Friday, October 14, 2005

Friday again. So soon? This time last week I was here, at the computer, but far from the blogging crowd. Wrote for 8 hours straight, more or less, as I conjured a Summer Research Grant Application out of Lapsang Souchong, stale corn muffins, and a Will to Funding. Worth it just to feel no pain in my wrists at the end. Whether or not the powers that be will pay me to write my next-but-one Parnassus essay--working title "Xenophile's Paradox"--that just made my day.

Then, as you know, I was a-grading. 'Nuff said. I should be back in the traces with a second batch of papers today, these from my Romance Novel class, but a man has his needs, as all-too-manly Brandon likes to say in The Flame and the Flower, and one of those is to get online and write!

A number of recent posts by Mark on the topic of Annotation and its Discontents. ("Unfortunately pedagogical" he calls them, though I'm not sure why.) I've had the pleasure, recently, of working more and more in classrooms with live computer links to the web. Ad hoc searching has become part of my own pedagogical practice: indeed, I couldn't have taught my seminar on A. S. Byatt's Possession last winter without it. Over and over we hit phrases and allusions we simply had to look up--in fact, the whole point of the course was to teach my students what it felt like to read a book using your ignorance, letting it spark investigation.

Did we use Google? Yup, many times, even though (as Mark writes) "Searching Google for a piece of information is rather like trying to find the one right book in a poorly-organized but massive second-hand bookstore, where if you’re looking for something on (say) Kaballah, you’re more likely to find a brochure from the Kaballah Centre™ than one of Gershom Scholem’s magisterial studies." It helped that we were usually searching out something VERY specific, like a line of verse or a plot summary of Book 6 of the Aeneid. And it helped that our investigations on-line were meant to be provocative, not conclusive. Those were leads to follow for next week, not necessarily answers to our questions. (Like Elmer Fudd, we were hunting wabbits for sport, not for nourishment.)

Far more useful this quarter, as an in-class on-line resource, has been the OED, however. My graduate students--ahem, let me say that again, with feeling: my graduate students--aren't nearly as quick to look words up as they ought to be. (Gracious, ain't he?) In the last few weeks we've stopped our discussions of "Wild Nights" to look up "moor" and of "The Latest Freed Man," by Stevens, to root out "doctor" and "doctrine," always with the most delicious results. (Gee, maybe the "latest freed man" isn't an MD after all!)

Now as I look back on those moments, this much is clear: the pleasure of each--the pedagogical pleasure and the readerly one--would have been ruined had the poem been annotated in advance. It's not that I don't trust those handy dandy footnotes in the Norton, although I've found some howlers in the last few years. But the experience of the poem demanded a mix of knowing and not-knowing, of allure and quick investigation, which the footnote would forestall. Inasmuch as it encourages that sort of active engagement with one's ignorance--I keep thinking of Thoreau here: "How can he remember well his ignorance -- which his growth requires -- who has so often to use his knowledge?"--then a handy Google button may actually turn out quite preferable to a set of footnotes.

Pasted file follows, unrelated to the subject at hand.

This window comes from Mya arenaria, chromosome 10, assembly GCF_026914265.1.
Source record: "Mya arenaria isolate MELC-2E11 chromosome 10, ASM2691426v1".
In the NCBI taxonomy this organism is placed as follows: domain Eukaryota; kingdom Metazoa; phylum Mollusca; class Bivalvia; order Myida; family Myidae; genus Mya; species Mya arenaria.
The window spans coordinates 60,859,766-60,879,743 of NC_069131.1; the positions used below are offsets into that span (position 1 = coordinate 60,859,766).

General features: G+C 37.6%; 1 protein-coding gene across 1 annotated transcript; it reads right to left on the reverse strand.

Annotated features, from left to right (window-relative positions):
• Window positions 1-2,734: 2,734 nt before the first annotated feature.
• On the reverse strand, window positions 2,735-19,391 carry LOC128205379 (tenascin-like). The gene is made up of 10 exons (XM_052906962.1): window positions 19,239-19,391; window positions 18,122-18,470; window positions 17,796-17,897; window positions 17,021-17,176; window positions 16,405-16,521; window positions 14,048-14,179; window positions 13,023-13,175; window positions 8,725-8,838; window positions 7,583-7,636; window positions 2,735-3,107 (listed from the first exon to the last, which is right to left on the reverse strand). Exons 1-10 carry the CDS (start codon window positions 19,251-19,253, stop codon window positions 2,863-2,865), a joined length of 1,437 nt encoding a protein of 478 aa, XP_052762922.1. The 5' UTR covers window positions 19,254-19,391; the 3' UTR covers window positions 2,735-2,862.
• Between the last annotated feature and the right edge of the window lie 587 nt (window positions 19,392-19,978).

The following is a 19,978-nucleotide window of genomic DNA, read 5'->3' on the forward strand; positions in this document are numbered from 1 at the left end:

You all know, I assume, "Wild Nights." Damn, I love that poem. Look up "moor," if you haven't, the next time you read it, and watch the closing stanza come alive. What about the Stevens I mentioned, "The Latest Freed Man"? It's from Parts of a World, and I must confess, I hadn't read it since graduate school when my MA student brought it to class for our discussions of close reading. A poem to know:

The Latest Freed Man

Tired of the old descriptions of the world,
The latest freed man rose at six and sat
On the edge of his bed. He said,
“I suppose there is
A doctrine to this landscape. Yet, having just
Escaped from the truth, the morning is color and mist,
Which is enough: the moment’s rain and sea,
The moment’s sun (the strong man vaguely seen),
Overtaking the doctrine of this landscape. Of him
And of his works, I am sure. He bathes in the mist
Like a man without a doctrine. The light he gives—
It is how he gives his light. It is how he shines,
Rising upon the doctors in their beds
And on their beds . . . .”
And so the freed man said.
It was how the sun came shining into his room:
To be without a description of to be,
For a moment on rising, at the edge of the bed, to be,
To have the ant of the self changed to an ox
With its organic boomings, to be changed
From a doctor into an ox, before standing up,
To know that the change and that the ox-like struggle
Come from the strength that is the strength of the sun,
Whether it comes directly or from the sun.
It was how he was free. It was how his freedom came.
It was being without description, being an ox.
It was the importance of the trees outdoors,
The freshness of the oak-leaves, not so much
That they were oak-leaves, as the way they looked.
It was everything being more real, himself
At the centre of reality, seeing it.
It was everything bulging and blazing and big in itself,
The blue of the rug, the portrait of Vidal,
Qui fait fi des joliesses banales, the chairs.

(Did we google ol' Vidal there? You bet your sweet lycanthropy we did. Was anything we found particularly interesting? No, no--you go look yourself, and let me know!)


Paul Sweeney said...

Just a note to say that I picked up on your comments on Dos Madras press and am putting in an order for a few of their books. They seem to be very nice people indeed.

Anonymous said...

Portrait of Sebastia Junyer-Vidal, Pablo Picasso